Ironically, the Coachella "Rules and Policies" says attendees are not welcome to bring "no selfie sticks/narcissistics" welcome inside.
There are more concerts, conferences, and other gatherings with large populations where selfie sticks are banned. It seems most likely they are not allowed because they are an obstruction and occasionally pose safety problems. Anyone attending tech conferences should check the rules before potentially being turned away at the gate.
The UK may have anywhere from 4 million up to 5.9 million CCTV cameras in use, but many of the cameras are useless and there must be concern so the region doesn't 'sleepwalk' towards becoming a surveillance state, according to UK Surveillance Camera Commissioner Tony Porter.
"You can still maintain the balance of excellent surveillance but not have a propagation of surveillance that is actually useless," Porter recently said on BBC Radio 5. "Surveillance can be an extremely good thing and run well, it's a useful tool for society. But to quote a former information commissioner, 'we should not sleepwalk into a surveillance society.'"
Broken, damaged and older analog cameras aren't effective to enhance public safety and deter crime, Porter also added. In the future, Porter wants better interaction with the public, especially regarding regulation so cameras are not simply being added just for the sake of purchasing and installing new cameras - especially if there is no benefit to the public.
Coming up on the heels of their first thermal camera we reviewed earlier last month, Seek Thermal is releasing their brand new Seek XR which features manual zoom capabilities. The new camera weights only half an ounce but can capture long-wave radiation from as far as 2000 feet.
Seek's patented sensor features a resolution of 206x156 for a total of over 32,000 thermal pixels, which is very high compared to other cameras in the sub $1000 range. Like the first Seek thermal camera, the Seek XR will come in a magnesium case, but feature a custom made chalcogenide lens.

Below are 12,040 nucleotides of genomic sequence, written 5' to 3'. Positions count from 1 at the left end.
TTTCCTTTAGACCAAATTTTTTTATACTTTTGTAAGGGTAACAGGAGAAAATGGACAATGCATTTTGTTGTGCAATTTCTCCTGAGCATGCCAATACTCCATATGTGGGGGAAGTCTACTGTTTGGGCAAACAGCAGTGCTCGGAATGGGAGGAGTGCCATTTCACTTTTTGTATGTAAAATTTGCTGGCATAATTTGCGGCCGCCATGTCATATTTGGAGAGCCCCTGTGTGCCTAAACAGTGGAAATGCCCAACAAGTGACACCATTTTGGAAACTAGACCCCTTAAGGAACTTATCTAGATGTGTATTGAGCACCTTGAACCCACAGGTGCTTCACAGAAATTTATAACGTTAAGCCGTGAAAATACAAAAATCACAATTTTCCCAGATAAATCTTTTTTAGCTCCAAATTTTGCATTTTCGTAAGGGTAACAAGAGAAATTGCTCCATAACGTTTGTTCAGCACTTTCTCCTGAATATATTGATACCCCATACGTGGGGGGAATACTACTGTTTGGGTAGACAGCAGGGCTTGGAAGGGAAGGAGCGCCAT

Seek is looking to market their new camera to a more diversified range of users, many of which we depend on every day. Seek Thermal founder Bill Parrish on the Seek XR, "Last year we introduced the first consumer thermal camera, and this new, extended-range camera is based in part on the specific feedback we received from gun experts, law enforcement, boaters and other people excited about thermal imaging." The new Seek XR will come in at only $299 and will be available directly from Seek as well as from Amazon starting this month. The Seek XR will be available for both Android and iOS devices.
We had the opportunity to take a sneak peek at the Seek XR during CES 2015. The build quality was very high, and you can manually turn the lens casing, which is something that should greatly improve the camera's usefulness. The Seek XR will also work with Seek's custom software, which you can check out in our review.
Sony has announced that it will unleash its new Alpha 7 II mirrorless camera into the US next month, starting at $1699. The mirrorless shooter will go on sale on December 2, with two offerings; the body-only for $1699 or the pack with the FE 28-70mm, f/3.5-f/5.6 OSS zoom lens for $1999.
The Alpha 7 II is the successor to the Alpha 7, which offers some nice upgrades on the previous model. We have the latest 5-axis in-body stabilization system, some design improvements which help reduce camera shake no matter which lens is connected to the camera body. There's also an enhanced autofocus system that uses 117 phase and 25 contact points to provide 30% faster autofocus responsiveness, as well as high bit-rate XAVC-S recording.
Some of what made its predecessor a great camera are still found in the Alpha 7 II, such as its 24.3-megapixel full-frame CMOS sensor, the 3-inch tilting LCD on the back which offers a 3:2 aspect ratio providing 1.24 million dots, the ability to tilt the screen 107 degrees upwards and 41 degrees down, shutter speeds as low as 1/8000 second, and an ISO sensitivity that hovers between 100 and 25,600.
SpotCam has just announced its first home monitoring Wi-Fi video solution, with the cloud-based video startup offering 24-hour cloud-based HD playback, for free.
The camera itself captures 720p, or 1280x720, in low bandwidth, with clear night vision thanks to its 12 IR LEDs. It has a 110-degree wide angle view, motion/audio/disconnection event detection, 256-bit SSL encryption, can have its video playback done over the web, or through it's mobile app, and has two-way communication. The SpotCam camera sells for $149, with 24-hour recording for free. As for 3-day, 7-day, and 30-day recording, the following prices apply:
- 3-day recording - $3.95/month or $39/year
- 7-day recording - $5.95/month or $59/year
- 30 day recording - $19.95/month or $199/year